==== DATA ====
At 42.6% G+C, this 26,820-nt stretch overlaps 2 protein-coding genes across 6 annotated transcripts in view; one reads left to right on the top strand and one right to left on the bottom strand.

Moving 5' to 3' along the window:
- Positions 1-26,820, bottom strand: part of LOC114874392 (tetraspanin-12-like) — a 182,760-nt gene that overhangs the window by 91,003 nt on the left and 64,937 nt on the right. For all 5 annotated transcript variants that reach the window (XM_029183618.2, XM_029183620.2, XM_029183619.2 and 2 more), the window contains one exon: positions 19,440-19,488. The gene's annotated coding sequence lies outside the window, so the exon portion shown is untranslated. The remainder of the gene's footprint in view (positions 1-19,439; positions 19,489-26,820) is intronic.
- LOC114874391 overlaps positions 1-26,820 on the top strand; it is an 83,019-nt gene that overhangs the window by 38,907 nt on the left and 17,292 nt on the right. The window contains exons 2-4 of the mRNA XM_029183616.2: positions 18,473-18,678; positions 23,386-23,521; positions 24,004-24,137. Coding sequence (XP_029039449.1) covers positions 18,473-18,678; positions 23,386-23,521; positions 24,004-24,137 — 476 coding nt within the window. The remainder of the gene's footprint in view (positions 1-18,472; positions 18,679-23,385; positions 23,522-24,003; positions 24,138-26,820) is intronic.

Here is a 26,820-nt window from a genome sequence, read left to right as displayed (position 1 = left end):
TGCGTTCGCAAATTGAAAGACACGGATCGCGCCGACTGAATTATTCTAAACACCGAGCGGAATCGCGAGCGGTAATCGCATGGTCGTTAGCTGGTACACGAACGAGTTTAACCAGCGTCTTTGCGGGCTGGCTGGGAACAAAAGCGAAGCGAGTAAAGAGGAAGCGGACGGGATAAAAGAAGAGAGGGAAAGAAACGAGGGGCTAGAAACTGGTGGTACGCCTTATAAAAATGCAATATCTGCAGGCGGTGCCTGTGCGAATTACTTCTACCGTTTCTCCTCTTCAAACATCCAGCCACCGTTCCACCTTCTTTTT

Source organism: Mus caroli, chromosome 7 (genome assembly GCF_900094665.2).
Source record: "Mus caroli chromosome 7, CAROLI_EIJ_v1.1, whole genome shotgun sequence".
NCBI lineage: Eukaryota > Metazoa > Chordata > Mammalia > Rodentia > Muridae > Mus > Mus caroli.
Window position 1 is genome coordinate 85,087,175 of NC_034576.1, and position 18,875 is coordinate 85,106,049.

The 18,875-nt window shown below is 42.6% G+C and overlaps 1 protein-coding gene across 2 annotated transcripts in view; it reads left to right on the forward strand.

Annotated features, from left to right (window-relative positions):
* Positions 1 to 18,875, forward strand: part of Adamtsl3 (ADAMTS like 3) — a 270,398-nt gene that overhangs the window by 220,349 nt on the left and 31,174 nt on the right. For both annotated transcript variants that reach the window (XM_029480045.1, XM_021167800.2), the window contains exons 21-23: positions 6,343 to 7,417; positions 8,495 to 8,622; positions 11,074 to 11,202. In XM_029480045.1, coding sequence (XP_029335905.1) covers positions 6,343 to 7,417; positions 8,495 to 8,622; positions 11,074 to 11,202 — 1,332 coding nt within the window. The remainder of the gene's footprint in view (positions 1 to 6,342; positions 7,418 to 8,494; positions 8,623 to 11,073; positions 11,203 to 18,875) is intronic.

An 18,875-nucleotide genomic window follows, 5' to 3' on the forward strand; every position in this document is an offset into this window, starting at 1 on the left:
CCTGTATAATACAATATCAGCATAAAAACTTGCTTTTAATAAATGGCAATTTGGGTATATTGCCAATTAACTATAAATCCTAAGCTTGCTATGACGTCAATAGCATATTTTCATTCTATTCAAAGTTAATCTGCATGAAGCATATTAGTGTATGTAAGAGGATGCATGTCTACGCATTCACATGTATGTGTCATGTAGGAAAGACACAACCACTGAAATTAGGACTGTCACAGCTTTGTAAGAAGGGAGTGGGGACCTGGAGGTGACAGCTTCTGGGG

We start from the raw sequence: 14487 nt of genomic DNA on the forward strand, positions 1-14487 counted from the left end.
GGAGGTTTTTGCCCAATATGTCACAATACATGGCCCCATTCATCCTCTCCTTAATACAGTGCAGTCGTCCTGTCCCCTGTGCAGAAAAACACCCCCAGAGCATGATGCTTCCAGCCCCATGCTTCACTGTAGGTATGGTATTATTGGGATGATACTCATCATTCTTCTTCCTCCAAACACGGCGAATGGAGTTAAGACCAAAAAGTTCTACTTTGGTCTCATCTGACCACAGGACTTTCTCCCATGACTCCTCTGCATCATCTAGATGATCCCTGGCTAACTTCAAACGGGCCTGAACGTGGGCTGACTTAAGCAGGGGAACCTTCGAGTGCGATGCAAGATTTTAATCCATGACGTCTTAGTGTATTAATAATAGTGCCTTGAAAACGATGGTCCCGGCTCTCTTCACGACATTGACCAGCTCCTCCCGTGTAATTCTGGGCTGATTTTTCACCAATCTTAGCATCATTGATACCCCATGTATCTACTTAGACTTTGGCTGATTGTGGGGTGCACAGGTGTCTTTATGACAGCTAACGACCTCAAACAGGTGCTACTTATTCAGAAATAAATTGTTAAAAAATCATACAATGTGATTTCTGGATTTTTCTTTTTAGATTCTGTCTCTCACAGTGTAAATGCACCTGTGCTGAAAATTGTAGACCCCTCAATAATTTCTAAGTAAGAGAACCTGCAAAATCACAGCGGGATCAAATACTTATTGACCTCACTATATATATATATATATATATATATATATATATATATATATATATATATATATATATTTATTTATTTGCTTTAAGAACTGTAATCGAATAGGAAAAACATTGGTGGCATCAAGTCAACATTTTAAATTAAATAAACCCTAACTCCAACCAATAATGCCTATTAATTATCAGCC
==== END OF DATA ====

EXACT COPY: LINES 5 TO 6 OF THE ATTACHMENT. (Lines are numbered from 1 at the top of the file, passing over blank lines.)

Here is a 26,820-nt window from a genome sequence, read left to right as displayed (position 1 = left end):
TGCGTTCGCAAATTGAAAGACACGGATCGCGCCGACTGAATTATTCTAAACACCGAGCGGAATCGCGAGCGGTAATCGCATGGTCGTTAGCTGGTACACGAACGAGTTTAACCAGCGTCTTTGCGGGCTGGCTGGGAACAAAAGCGAAGCGAGTAAAGAGGAAGCGGACGGGATAAAAGAAGAGAGGGAAAGAAACGAGGGGCTAGAAACTGGTGGTACGCCTTATAAAAATGCAATATCTGCAGGCGGTGCCTGTGCGAATTACTTCTACCGTTTCTCCTCTTCAAACATCCAGCCACCGTTCCACCTTCTTTTT